Jesus the Prophet broke all the rules. He healed on the Sabbath. He ate with sinners. He touched the “unclean.” He even went into the Temple and discharged those who were cheating the poor. And when he came into Jerusalem the week before his death, he came on a colt, a beast of burden, an animal of peace.  The Romans, of course, entering from the west at that same time, came in on their war horses.

Oh, Jesus. How did we miss you?

How has your image of who Jesus truly is changed through the years?

Kathy McGovern©2018

Kathy McGovern © 2014-2015

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Thirteenth Sunday in Ordinary Time – Cycle B

2 July 2018

Reflecting on Mark 5: 21-43

Touch. That might be the most powerful thing we do in this world. The newborn, lovingly held and kissed and touched by mom and dad for the first few years of life, is developing neural pathways of confidence and security that will carry her for the rest of her life.

I wonder why we can’t remember those first years. Playing with my baby niece in the pool the other day, passing her from one adoring family member to the next, I had a flashback of my mom, holding my baby brother in a big towel while the rest of her confident brood splashed and swam laps in the pool.

Marty would join us soon enough, but in that stage of life he needed nothing but the warmth of the sun, and the security of being held by mom. That’s the core of what we all need, isn’t it?

Our Jesus knows that. Imagine that poor woman, “unclean” by every standard, so desperate for healing that she reached out to him just to touch his clothes. She’d been roughly treated by her many doctors, and their touch had only brought more pain. But merely touching the clothes of The Compassionate One healed her immediately.

Jesus could have healed Jairus’s daughter with just a word. I think he traveled to her house because he knew that the whole family needed to be touched by him. And when we hear him say, “Do not be afraid; just have faith” we feel ourselves being touched by him, held by him, through the millennia, through the painful experiences of our lives, right through Mark’s text.

I just felt power go out from him. Did you?

In what ways do you feel the powerful touch of Jesus in your life?

Kathy McGovern ©2018

Kathy McGovern © 2014-2015

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Solemnity of the Nativity of St. John the Baptist – Cycle B

23 June 2018

Reflecting on Luke 1: 57-66, 80

How can John the Baptist be a saint? Thanks to Herod Antipas’s drunken promise at his birthday party to give his step-daughter Salome whatever she wished, John was beheaded in the dungeons of Machaerus long before the crucifixion of Jesus. That means he wasn’t around for the resurrection either, or for Pentecost. The Baptizer was never baptized into the body of Christ. Technically, then, he wasn’t even a Christian.

I’ll do you one better. Did you know that there were three people in history born without original sin? Let’s see. There’s Mary―and I confess I was 25 before I realized that the Feast of the Immaculate Conception was about HER, not Jesus―and then Jesus, of course. I count two.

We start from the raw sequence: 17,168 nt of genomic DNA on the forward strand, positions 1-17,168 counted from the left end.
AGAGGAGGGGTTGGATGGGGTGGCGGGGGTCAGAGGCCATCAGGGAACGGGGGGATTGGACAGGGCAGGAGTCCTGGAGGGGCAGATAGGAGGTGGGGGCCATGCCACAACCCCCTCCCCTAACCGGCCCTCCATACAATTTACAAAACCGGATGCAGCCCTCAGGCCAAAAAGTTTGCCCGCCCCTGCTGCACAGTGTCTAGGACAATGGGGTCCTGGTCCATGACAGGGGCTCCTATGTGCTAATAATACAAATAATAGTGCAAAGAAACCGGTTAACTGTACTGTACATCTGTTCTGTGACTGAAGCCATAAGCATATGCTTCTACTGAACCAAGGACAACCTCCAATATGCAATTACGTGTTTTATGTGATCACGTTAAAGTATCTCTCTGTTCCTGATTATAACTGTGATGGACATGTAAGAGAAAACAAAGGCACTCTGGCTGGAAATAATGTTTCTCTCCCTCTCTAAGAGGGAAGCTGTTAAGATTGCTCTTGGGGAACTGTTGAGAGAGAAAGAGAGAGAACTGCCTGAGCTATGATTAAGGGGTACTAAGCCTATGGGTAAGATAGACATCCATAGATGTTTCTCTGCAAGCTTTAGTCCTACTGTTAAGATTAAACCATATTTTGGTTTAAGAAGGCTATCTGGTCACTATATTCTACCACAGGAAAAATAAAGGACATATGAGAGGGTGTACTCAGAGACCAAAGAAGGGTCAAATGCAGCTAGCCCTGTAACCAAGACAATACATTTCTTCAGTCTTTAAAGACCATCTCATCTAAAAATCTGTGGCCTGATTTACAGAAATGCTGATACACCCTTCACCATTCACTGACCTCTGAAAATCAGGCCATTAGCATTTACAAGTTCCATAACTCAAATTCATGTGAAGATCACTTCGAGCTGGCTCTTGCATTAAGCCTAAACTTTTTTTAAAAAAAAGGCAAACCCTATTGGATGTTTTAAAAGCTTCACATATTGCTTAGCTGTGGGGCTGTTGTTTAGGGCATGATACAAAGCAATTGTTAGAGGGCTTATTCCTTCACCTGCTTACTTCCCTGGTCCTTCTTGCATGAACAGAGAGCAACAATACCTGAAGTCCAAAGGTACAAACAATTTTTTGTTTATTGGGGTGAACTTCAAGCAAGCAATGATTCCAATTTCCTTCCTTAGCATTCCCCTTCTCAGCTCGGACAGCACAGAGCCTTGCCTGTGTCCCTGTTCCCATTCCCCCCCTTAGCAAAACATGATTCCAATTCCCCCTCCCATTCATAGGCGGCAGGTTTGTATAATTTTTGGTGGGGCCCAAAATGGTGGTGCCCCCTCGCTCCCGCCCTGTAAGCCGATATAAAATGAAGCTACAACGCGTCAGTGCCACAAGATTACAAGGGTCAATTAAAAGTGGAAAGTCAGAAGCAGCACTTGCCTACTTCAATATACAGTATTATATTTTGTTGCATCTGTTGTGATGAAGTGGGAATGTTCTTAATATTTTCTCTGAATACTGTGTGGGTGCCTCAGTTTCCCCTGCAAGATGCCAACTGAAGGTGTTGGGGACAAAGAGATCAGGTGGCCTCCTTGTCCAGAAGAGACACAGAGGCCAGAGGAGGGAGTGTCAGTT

Give up? It’s John the Baptist. Here’s why. Catholic doctrine and tradition hold that, because he leapt in Elizabeth’s womb when Mary entered the home of Elizabeth and Zechariah, he was cleansed of original sin and became filled with the Holy Spirit in the womb. Since sin and the Spirit can’t exist together, the Church extrapolates that he was born without original sin. At his birth, then, he was as sinless as babies are after their baptisms. But, like all of us (except Jesus and Mary, who were conceived without original sin), he was subject to sin and death after his birth.

John is the transitional saint between the Old and New Testament. Everything about him, from his birth, to his challenging presence in the desert, to his pointing to Jesus as the Lamb of God, to his horrific death for speaking truth to power, is prophetic. On this day, two billion people commemorate his birthday. Herod Antipas? Not so much.

What is your favorite story about John the Baptist?

Kathy McGovern ©2018

Kathy McGovern © 2014-2015

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Eleventh Sunday in Ordinary Time – Cycle B

23 June 2018

Reflecting on Mark 4:26-34

This section from Mark may be my favorite part of the entire New Testament. I’ve never seen the unfolding of our lives expressed more beautifully than when Jesus offers his brilliant analogy of the secret seed (4: 26-29).

This is how the kingdom of God is built: with daily kindness and graciousness, with the unrecognized nurture of parents and teachers, with ethical decisions that others take note of but never mention. Evening comes, and morning follows, year after year. And one day a person you don’t remember takes you aside in an airport and says, “I’ll never forget what you said to me that day. It changed my life.”

Or maybe one day, after years of struggle, you sit down and play a Mozart sonata with beauty and ease. Or maybe your daily Spanish tutorial finally pays off when you can converse with—or at least understand a conversation with—those nice people in the parish whom you’ve been smiling at for ages.

Or maybe your skinny jeans FINALLY fit. Or maybe you finally throw them away and stop measuring your right to live by whether you can wear them or not. Now THAT’S the kingdom of God, for sure.

My favorite line occurs after the farmer scatters seed on the land, and sleeps and rises, day after day, and the seed, without him doing anything else, sprouts and grows. How? He does not know.

Take fathers, for example. No child consciously decides which of his traits she’ll carry into the world. But studies show that his day-to-day presence and strength will help form her into a confident woman. How? She does not know. But such is the kingdom of God.

In what ways has your father most influenced your life?

Kathy McGovern ©2018

Kathy McGovern © 2014-2015